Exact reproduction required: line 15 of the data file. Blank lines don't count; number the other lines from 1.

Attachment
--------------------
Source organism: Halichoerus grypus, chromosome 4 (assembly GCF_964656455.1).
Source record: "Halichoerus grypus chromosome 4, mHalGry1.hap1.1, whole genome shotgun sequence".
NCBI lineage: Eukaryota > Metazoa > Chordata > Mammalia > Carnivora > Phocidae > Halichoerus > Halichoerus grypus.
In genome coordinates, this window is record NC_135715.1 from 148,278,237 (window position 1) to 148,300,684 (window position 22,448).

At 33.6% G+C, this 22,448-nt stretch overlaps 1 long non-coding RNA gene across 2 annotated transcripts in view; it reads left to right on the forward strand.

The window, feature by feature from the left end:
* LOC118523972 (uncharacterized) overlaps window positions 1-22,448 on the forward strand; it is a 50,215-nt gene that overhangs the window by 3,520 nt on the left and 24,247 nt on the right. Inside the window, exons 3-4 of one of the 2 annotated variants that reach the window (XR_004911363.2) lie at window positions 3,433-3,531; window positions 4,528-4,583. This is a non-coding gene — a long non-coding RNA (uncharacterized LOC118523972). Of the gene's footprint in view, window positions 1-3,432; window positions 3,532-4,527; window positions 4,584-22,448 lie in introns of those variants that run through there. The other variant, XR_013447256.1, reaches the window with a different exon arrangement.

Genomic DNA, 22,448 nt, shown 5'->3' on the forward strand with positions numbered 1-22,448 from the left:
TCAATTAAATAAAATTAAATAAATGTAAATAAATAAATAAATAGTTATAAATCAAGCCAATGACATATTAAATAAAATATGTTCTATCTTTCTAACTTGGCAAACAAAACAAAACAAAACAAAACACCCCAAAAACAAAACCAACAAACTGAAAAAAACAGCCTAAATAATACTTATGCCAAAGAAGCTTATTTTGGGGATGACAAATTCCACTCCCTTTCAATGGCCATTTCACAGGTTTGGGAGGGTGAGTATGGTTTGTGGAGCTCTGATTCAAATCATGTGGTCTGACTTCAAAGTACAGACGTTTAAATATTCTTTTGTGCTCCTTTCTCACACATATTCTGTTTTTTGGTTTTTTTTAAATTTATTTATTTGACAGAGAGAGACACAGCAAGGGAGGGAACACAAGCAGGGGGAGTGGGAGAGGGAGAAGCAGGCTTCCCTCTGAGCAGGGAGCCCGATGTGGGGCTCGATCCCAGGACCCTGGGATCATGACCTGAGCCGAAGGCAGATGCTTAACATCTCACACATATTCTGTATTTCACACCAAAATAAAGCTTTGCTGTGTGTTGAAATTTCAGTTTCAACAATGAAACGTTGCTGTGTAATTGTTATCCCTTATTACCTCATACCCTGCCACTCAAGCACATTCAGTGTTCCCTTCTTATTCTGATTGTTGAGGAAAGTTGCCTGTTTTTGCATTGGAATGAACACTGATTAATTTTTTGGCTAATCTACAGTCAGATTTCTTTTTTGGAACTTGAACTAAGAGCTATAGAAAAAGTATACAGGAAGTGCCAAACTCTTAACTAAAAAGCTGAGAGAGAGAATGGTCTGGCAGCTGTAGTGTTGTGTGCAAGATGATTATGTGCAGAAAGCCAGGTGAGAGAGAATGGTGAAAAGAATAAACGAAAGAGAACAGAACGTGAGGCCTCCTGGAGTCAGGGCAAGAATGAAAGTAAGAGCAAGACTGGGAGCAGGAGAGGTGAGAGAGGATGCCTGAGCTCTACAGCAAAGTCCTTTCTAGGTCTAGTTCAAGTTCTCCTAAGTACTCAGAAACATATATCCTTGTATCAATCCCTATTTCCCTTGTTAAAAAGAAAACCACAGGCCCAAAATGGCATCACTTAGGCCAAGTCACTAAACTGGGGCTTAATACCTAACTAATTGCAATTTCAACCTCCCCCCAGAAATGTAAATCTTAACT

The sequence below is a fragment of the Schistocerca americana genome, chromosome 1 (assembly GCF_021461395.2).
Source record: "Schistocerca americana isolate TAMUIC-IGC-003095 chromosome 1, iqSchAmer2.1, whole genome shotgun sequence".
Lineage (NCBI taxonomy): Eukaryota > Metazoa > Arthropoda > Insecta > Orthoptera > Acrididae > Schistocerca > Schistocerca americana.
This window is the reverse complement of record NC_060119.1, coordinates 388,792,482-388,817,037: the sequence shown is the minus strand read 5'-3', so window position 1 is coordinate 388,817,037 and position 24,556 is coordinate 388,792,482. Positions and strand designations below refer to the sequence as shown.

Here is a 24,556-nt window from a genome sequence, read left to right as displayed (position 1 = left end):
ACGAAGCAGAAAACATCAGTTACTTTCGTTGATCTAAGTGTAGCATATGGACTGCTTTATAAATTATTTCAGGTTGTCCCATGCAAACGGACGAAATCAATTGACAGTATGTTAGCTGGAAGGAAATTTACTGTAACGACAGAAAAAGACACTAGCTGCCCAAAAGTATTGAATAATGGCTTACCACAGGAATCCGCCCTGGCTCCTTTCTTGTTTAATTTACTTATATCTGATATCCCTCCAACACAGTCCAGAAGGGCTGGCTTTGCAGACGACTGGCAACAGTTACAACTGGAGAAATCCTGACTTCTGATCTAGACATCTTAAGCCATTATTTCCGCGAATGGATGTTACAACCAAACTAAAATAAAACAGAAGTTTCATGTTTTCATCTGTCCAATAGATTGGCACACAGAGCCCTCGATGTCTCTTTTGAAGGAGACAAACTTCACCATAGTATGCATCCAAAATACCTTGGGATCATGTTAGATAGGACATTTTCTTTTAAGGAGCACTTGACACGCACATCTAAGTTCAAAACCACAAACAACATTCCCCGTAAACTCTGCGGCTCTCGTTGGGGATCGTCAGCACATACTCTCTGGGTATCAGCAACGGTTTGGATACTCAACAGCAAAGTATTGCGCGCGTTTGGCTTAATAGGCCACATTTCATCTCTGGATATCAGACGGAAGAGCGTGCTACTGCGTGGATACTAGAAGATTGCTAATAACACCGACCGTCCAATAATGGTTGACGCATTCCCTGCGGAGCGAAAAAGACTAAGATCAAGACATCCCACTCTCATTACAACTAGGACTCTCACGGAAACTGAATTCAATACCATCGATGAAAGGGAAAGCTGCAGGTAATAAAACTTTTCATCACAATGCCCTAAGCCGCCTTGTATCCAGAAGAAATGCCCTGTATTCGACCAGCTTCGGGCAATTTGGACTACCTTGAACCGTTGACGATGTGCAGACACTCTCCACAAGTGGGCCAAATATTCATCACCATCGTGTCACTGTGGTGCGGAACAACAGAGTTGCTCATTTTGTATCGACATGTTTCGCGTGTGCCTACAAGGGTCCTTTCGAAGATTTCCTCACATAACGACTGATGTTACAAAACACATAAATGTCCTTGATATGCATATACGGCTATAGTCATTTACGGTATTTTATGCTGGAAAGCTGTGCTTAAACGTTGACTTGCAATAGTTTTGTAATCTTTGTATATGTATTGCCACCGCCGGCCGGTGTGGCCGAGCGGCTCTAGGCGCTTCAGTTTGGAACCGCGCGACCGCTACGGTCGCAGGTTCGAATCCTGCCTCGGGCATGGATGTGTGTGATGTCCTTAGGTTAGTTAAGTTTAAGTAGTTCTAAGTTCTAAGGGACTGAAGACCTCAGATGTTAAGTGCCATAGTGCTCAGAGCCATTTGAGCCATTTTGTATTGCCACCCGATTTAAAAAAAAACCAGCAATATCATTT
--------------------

ACGAAGCAGAAAACATCAGTTACTTTCGTTGATCTAAGTGTAGCATATGGACTGCTTTATAAATTATTTCAGGTTGTCCCATGCAAACGGACGAAATCAATTGACAGTATGTTAGCTGGAAGGAAATTTACTGTAACGACAGAAAAAGACACTAGCTGCCCAAAAGTATTGAATAATGGCTTACCACAGGAATCCGCCCTGGCTCCTTTCTTGTTTAATTTACTTATATCTGATATCCCTCCAACACAGTCCAGAAGGGCTGGCTTTGCAGACGACTGGCAACAGTTACAACTGGAGAAATCCTGACTTCTGATCTAGACATCTTAAGCCATTATTTCCGCGAATGGATGTTACAACCAAACTAAAATAAAACAGAAGTTTCATGTTTTCATCTGTCCAATAGATTGGCACACAGAGCCCTCGATGTCTCTTTTGAAGGAGACAAACTTCACCATAGTATGCATCCAAAATACCTTGGGATCATGTTAGATAGGACATTTTCTTTTAAGGAGCACTTGACACGCACATCTAAGTTCAAAACCACAAACAACATTCCCCGTAAACTCTGCGGCTCTCGTTGGGGATCGTCAGCACATACTCTCTGGGTATCAGCAACGGTTTGGATACTCAACAGCAAAGTATTGCGCGCGTTTGGCTTAATAGGCCACATTTCATCTCTGGATATCAGACGGAAGAGCGTGCTACTGCGTGGATACTAGAAGATTGCTAATAACACCGACCGTCCAATAATGGTTGACGCATTCCCTGCGGAGCGAAAAAGACTAAGATCAAGACATCCCACTCTCATTACAACTAGGACTCTCACGGAAACTGAATTCAATACCATCGATGAAAGGGAAAGCTGCAGGTAATAAAACTTTTCATCACAATGCCCTAAGCCGCCTTGTATCCAGAAGAAATGCCCTGTATTCGACCAGCTTCGGGCAATTTGGACTACCTTGAACCGTTGACGATGTGCAGACACTCTCCACAAGTGGGCCAAATATTCATCACCATCGTGTCACTGTGGTGCGGAACAACAGAGTTGCTCATTTTGTATCGACATGTTTCGCGTGTGCCTACAAGGGTCCTTTCGAAGATTTCCTCACATAACGACTGATGTTACAAAACACATAAATGTCCTTGATATGCATATACGGCTATAGTCATTTACGGTATTTTATGCTGGAAAGCTGTGCTTAAACGTTGACTTGCAATAGTTTTGTAATCTTTGTATATGTATTGCCACCGCCGGCCGGTGTGGCCGAGCGGCTCTAGGCGCTTCAGTTTGGAACCGCGCGACCGCTACGGTCGCAGGTTCGAATCCTGCCTCGGGCATGGATGTGTGTGATGTCCTTAGGTTAGTTAAGTTTAAGTAGTTCTAAGTTCTAAGGGACTGAAGACCTCAGATGTTAAGTGCCATAGTGCTCAGAGCCATTTGAGCCATTTTGTATTGCCACCCGATTTAAAAAAAAACCAGCAATATCATTT